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Sean Jennings started taking opioids in 1993 following a complication from a hernia operation that left him in debilitating pain. His GP initially prescribed codeine combined with paracetamol, but the pain persisted. Every day Sean took more and more pills. His GP eventually prescribed stronger opioids than codeine – tramadol, at first, and then morphine. Twenty-five years on, Sean was taking 160mg of morphine every day – a very high dose – but he was still in pain. He was also at high risk of overdosing.

To find out how many people there are like Sean, we conducted a study, synthesising all the published research on high-dose opioids. We found that of 4.2 million people taking prescription opioids in Australia, the UK and the US, over 154,000 were taking high doses. We also found five factors linked to the use of high-dose opioids: being prescribed benzodiazepines (such as Valium), increased visits to emergency departments, depression, unemployment and being male.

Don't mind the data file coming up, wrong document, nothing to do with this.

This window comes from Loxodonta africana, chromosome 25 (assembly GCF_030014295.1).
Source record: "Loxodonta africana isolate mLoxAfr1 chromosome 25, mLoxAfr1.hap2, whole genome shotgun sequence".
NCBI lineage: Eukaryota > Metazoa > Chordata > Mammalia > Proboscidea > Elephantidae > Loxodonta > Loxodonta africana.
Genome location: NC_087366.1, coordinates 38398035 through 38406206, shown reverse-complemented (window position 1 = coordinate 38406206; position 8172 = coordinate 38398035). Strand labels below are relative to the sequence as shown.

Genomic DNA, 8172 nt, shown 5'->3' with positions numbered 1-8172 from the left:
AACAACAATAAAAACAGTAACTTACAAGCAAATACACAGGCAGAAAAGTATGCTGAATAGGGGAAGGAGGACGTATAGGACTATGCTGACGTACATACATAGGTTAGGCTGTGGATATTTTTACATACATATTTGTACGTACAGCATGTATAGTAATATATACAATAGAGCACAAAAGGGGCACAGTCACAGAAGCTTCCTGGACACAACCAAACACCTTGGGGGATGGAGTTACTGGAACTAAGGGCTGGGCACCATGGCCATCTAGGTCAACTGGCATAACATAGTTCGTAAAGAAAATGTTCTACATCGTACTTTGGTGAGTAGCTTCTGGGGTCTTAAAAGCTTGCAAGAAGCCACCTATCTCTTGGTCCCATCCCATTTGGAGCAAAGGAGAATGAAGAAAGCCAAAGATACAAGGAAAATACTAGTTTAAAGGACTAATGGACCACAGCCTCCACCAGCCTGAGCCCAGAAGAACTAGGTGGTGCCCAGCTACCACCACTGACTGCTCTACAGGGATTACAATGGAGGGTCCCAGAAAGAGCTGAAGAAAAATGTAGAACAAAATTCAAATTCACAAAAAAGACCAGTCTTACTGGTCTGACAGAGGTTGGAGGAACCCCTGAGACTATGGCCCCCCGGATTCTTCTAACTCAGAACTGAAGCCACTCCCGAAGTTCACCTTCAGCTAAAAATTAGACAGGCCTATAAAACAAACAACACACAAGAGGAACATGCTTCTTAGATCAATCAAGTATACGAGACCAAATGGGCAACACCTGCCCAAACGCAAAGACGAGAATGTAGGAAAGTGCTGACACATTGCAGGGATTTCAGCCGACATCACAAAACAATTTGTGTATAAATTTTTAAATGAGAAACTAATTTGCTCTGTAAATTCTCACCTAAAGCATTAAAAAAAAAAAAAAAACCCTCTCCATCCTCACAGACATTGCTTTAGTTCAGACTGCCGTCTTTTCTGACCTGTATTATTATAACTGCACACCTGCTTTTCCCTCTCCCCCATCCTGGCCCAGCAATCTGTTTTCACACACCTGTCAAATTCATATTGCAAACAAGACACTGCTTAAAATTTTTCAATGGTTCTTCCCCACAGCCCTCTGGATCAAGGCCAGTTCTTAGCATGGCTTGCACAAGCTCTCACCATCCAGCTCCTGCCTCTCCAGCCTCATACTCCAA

Read the full article on The Conversation website, written by Georgia Richards, DPhil Student, Centre for Evidence-Based Medicine (Nuffield Department of Primary Care Health Sciences)

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